While robotic vacuums are not as effective at cleaning as a push or canister vacuum, they are easy to use if you don’t have the time or ability to vacuum, and the way I see it, if you run the robot three times a week, your house will be much cleaner than if you only pull out the push vac once a month. Some of the higher-end models can even empty themselves.

One major caveat; if you have pets, you better be sure there hasn’t been an accident before the robot runs. It will make a mess and may damage the robot.

Some robots move methodically across the floor, leaving those nice straight vacuum lines (like my PowerBot). Others move randomly (like my Roomba) and leave a random pattern the carpet. There is no visual difference if you use on hard floors, but if you like lines, look for one that vacuums in a grid pattern.

Some vacuums have smartphone apps. I’ve never had one like that, but if you want to set your vacuum off from work, that might be a feature worth the price. Another feature is a scheduler. Before I had pets, I had the robot automatically vacuum a few times a day while working. Now that I have pets, that is a big no-no. Some robots work better on hard floors vs. carpet. Both the Samsung and Roomba I have worked fine on either surface. Another nice feature is side brushes. Side brushes will allow the robot to clean along the edge of the room and closer around furniture. My Roomba has side brushed, and my Samsung does not. There is a definite difference in that the side brushes definitely clean more area. I also like it when the vacuum can find its way back to the dock to recharge. Some robots, like the Roomba, need extra sensors (called a lighthouse) to find their ways back when it does multiple rooms. Another cool but pricy feature is automatic dust bin emptying into a docking station.  I never minded emptying the dust bin, but if you find it difficult to do every time it runs, auto empty may be worth the price.

As I can’t possibly buy and review every piece of technology out there, I maintain a subscription to Consumer Reports to get an unbiased opinion on what the best products are each year.

Robotic vacuums vary in price from $200 to $1000. But the more expensive devices don’t always clean better. Some of the best ones, according to CR, include the Eufy RoboVac 11, the LG Hom-Bot CR5765, the Samsung Powerbot Limited Edition Darth Vader and Storm Trooper editions(Really? Where is Gonk?), and the Samsung Powerbot SR20H9051, the Ecovacs Deebot M88, and the tried and true iRobot Roomba S9+. The prices on these robots run from $250 to $900, depending on features.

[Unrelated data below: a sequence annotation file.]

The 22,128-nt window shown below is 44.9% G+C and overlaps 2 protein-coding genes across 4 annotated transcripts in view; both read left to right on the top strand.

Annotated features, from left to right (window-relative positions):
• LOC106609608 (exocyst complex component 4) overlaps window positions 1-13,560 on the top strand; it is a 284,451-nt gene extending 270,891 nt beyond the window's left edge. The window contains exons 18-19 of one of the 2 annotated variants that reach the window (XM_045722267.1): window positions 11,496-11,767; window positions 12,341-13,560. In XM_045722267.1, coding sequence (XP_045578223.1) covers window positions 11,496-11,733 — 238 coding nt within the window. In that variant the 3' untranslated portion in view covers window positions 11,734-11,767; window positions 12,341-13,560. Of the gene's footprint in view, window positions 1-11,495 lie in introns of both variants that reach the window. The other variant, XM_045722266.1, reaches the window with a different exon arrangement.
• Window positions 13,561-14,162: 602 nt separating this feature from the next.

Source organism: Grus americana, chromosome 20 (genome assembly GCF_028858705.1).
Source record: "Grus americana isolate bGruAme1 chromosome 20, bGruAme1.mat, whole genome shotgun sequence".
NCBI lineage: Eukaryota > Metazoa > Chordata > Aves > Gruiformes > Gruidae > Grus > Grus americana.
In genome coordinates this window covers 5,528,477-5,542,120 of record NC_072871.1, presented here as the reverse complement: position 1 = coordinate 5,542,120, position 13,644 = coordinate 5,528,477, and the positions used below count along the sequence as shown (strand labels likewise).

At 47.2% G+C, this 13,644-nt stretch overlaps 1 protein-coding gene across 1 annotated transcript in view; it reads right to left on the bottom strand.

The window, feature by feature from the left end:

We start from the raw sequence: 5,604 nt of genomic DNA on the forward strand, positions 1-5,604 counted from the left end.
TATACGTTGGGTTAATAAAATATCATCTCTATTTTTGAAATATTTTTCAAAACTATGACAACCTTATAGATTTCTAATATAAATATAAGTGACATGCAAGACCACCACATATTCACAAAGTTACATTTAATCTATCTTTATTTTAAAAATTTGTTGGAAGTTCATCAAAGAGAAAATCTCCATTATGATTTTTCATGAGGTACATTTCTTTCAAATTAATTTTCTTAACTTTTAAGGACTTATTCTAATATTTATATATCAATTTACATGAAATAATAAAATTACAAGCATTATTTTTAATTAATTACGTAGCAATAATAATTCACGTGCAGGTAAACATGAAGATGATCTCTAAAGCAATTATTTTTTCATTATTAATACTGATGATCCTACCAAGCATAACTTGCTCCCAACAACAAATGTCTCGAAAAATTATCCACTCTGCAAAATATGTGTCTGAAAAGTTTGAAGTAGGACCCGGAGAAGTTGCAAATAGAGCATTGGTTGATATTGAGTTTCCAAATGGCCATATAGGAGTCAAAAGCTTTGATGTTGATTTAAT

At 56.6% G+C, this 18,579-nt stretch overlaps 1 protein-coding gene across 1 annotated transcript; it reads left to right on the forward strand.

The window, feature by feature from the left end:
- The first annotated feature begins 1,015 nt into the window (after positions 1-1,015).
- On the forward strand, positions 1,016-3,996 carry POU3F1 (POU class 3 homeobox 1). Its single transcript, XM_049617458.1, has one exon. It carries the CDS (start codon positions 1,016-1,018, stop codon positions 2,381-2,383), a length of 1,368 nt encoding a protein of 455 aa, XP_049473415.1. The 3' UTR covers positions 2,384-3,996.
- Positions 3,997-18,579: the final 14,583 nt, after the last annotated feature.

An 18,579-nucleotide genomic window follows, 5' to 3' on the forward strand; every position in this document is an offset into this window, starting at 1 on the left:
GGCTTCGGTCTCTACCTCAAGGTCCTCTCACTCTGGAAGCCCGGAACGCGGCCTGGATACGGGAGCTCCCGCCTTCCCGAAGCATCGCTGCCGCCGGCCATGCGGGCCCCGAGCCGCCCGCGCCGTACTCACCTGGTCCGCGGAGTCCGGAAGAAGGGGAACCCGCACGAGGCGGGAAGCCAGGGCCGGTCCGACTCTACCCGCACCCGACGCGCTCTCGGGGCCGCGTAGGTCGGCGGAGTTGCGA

I highly recommend finding a good robotic vacuum. Just be sure to pick one that has the features you need.

Gifting Guide Day 7: Power the lights on and off without making a move

With today’s technology, someone can be sitting and never have to lift a finger to turn the lights on (or off).

Imagine getting into bed and realizing the kitchen lights are still on. For many, this is frustrating to walk back to the kitchen. For others, they have to get back into their wheelchair to return to the kitchen to flip the switch.

There are a number of safety features that may be automated, such as if a camera or motion sensor senses movement after a certain time, lights come on. When not home, lights can be set to to randomly go on and off. The lights can also be set to automatically come on at sunset or at a certain preferred time.

Philips Home Bridge with four bulbs in starter kit

This Hue Starter Pack includes the Hue bridge and bulbs to get started.

  • The Hue bridge plugs directly into router and utilizes the built in Zigbee network.
  • The Hue bridge allows up to 50 bulbs to be controlled via voice or smart device. Timers, routines, and more are able to be set on each of these bulbs.
  •  With an Amazon Alexa or Google Home device, you can use simple voice commands such as, ‘Alexa, dim the lights’, or,’ ‘Hey Google, turn on the table lamp’, to control your lights. Compatible devices include: Amazon Echo Dot 3rd Generation or newer, Amazon Echo Plus, Amazon Echo Show 5 or newer, Google Home Mini and Google Home Hub.
  • Up to 10 Hue bulbs may be controlled using Bluetooth without using the bridge, but there are a number of limitations. More info on this can be found here at Hue’s website. I highly recommend using the Hue Bridge.
  • The bulbs are guaranteed to last 3 years, so there is much less replacement of bulbs!
  • The bulbs and bridge are compatible with the Hue app that may be installed on any iOS or Android device. This app allows users to customize lighting for their needs and to control from outside of the home if needed.
  • There are a vast number of types of Hue bulbs available to fit the needs of your household.
  • How to set up the system

Wyze bulbs are a budget friendly option

Sengled bulbs have more compatibility and still a budget option

  • Sengled bulbs work with Apple HomeKit, Alexa, and Google Home.
  • These bulbs have an energy consumption tracking feature built into their app
  • These are another budget friendly option, at around $12 per bulb.